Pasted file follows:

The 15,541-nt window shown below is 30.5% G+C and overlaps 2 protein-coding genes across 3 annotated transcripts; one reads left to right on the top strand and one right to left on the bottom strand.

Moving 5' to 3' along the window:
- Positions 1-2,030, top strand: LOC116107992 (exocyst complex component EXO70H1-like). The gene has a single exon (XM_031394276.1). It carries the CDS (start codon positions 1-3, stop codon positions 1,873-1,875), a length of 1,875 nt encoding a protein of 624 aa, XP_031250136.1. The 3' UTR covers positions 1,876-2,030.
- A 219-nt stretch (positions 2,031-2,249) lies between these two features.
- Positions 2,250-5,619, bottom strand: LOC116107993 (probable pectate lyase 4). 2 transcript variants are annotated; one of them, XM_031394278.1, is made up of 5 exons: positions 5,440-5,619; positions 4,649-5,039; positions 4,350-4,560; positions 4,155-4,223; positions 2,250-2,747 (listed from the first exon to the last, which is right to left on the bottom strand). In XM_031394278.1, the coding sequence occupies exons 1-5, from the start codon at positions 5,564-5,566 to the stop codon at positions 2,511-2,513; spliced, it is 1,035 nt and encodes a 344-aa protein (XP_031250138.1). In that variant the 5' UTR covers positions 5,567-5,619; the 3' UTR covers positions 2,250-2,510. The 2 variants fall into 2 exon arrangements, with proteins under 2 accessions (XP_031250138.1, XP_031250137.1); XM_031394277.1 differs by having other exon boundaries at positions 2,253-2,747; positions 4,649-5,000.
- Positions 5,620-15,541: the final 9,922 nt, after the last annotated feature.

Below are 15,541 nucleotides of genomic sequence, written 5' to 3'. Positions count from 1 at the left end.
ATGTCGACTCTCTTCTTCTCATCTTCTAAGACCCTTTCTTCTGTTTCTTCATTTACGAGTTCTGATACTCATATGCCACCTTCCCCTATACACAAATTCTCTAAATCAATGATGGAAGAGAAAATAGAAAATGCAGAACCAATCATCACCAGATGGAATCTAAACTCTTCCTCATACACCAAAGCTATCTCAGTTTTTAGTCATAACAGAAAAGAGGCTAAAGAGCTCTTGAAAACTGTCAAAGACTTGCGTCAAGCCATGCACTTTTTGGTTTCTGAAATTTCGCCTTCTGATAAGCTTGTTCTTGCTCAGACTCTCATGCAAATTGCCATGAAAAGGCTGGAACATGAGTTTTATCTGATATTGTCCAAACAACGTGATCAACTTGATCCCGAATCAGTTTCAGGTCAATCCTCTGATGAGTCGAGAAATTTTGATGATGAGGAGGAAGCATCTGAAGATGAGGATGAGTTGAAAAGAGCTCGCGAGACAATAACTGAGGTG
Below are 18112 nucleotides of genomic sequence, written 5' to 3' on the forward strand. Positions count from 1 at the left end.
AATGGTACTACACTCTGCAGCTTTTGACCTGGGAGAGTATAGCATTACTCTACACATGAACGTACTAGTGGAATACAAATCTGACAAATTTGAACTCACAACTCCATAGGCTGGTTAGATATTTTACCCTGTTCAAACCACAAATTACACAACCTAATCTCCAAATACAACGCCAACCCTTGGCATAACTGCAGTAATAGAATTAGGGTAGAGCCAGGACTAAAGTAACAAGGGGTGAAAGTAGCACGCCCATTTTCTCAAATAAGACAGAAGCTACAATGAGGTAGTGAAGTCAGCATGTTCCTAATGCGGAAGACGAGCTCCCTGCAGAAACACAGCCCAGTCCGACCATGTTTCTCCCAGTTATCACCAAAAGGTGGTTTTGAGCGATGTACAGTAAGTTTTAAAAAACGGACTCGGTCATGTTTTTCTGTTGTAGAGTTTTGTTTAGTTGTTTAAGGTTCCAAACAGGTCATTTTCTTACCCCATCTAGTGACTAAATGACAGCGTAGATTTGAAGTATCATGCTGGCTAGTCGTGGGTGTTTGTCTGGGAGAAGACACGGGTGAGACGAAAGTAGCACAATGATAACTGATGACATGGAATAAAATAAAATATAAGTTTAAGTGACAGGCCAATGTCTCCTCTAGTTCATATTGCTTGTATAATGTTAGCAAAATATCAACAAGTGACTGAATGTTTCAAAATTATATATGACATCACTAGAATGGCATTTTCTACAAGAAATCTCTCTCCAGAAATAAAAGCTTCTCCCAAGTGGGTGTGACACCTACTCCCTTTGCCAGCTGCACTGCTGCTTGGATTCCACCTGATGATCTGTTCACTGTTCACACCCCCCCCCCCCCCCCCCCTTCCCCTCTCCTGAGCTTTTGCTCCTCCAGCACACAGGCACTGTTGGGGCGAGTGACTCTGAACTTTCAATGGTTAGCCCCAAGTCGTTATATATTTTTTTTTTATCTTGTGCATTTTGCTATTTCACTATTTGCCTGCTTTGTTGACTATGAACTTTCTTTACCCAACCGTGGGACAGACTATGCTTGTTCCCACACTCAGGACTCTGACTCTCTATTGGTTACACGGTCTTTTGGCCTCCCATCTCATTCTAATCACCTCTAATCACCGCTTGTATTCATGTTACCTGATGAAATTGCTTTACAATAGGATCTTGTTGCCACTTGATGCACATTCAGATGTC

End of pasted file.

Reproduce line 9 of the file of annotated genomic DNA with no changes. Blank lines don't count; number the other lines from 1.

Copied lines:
Below are 18112 nucleotides of genomic sequence, written 5' to 3' on the forward strand. Positions count from 1 at the left end.